Personally, I have refrained from buying some decks simply because the seal needs to be broken in order to open the tuck...depends on the deck. Sometimes the seals detract from the overall aesthetic of the tuck. But I share your point of view that the seals can be a source of frustration. Wish I had the $$ to just get 2 of every deck..but that is not an option. I've also tried to remove some of the seals....you can probably guess how that went. I would be OK if they went the way of the dinosaurs. I have never bought a deck because of the seal design, and quite a few tucks in my collection don't even have them. But I'm interested in what other people think.
 
Mar 5, 2020
2
1
Thanks for the origins information! I never would have thought that.

Generally, Theory11's decks have had hassle-free sticker seals. Off the top of my head, the Neil Patrick Harris, Jimmy Fallon, SNL, Union and Hotel Roosevelt decks all had seals that came off easily and with no residue. The James Bond deck was impossible to take off without ruining the top of the tuck box. I was really disappointed. Places like Art of Play and Ellusionist (can I mention competitors names here?) don't use seals on all of their decks, but when they do, I've only had intermittent problems.

I too wish the seal went the way of the dodo. They don't cause problems often, but just enough, and on just the right decks, to make it very annoying.
 

RealityOne

Moderator
Nov 1, 2009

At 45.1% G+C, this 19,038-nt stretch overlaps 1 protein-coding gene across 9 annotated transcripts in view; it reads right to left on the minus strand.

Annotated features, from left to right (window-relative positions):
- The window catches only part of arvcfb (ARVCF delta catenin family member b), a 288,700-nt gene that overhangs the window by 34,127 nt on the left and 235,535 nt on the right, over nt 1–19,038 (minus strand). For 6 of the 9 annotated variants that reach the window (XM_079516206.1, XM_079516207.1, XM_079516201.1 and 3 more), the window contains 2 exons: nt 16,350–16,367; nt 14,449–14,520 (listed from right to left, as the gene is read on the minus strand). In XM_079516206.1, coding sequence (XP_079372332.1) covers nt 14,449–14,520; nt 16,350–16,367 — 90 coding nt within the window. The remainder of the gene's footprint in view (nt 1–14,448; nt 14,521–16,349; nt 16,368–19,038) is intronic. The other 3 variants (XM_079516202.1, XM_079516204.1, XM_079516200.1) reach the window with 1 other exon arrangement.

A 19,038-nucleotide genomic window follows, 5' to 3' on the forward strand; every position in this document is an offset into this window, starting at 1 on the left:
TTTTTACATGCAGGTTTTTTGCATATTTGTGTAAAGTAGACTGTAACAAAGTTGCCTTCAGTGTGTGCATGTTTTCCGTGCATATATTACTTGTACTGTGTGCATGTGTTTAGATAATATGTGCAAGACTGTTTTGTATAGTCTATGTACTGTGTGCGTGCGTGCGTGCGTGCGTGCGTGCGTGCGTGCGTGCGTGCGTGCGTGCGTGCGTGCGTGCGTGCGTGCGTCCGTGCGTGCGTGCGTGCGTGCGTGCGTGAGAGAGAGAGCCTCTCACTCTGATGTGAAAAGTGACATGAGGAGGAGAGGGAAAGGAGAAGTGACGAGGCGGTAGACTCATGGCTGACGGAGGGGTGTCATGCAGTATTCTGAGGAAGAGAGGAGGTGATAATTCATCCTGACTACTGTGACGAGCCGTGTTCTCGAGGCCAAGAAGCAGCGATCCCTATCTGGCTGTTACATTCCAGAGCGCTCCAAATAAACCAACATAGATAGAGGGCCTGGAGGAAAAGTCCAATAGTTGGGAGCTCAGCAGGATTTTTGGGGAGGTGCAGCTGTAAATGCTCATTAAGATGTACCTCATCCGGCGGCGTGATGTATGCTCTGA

3,553
3,813
New Jersey
Here is the trick.... Press the seal down so you can see the indentation of the half circle on the front of the box. Use an X=Acto knife to cut the seal along the half circle and then cut along the top of the front of the box. The seal remains in place and you can open the deck.
 

Lyle Borders

vp of operations // theory11
Staff member
Aug 5, 2008
1,563
786
Seattle, WA
www.theory11.com
Thanks for the origins information! I never would have thought that.

Generally, Theory11's decks have had hassle-free sticker seals. Off the top of my head, the Neil Patrick Harris, Jimmy Fallon, SNL, Union and Hotel Roosevelt decks all had seals that came off easily and with no residue. The James Bond deck was impossible to take off without ruining the top of the tuck box. I was really disappointed. Places like Art of Play and Ellusionist (can I mention competitors names here?) don't use seals on all of their decks, but when they do, I've only had intermittent problems.

I too wish the seal went the way of the dodo. They don't cause problems often, but just enough, and on just the right decks, to make it very annoying.

We keep the seals for the same reason we keep jokers, and the suits, we use, and the Ace through King - playing card tradition. It is what is expected. Not all decks have them (we even have a couple that don't!) but they are there because they are a familiar part of playing cards.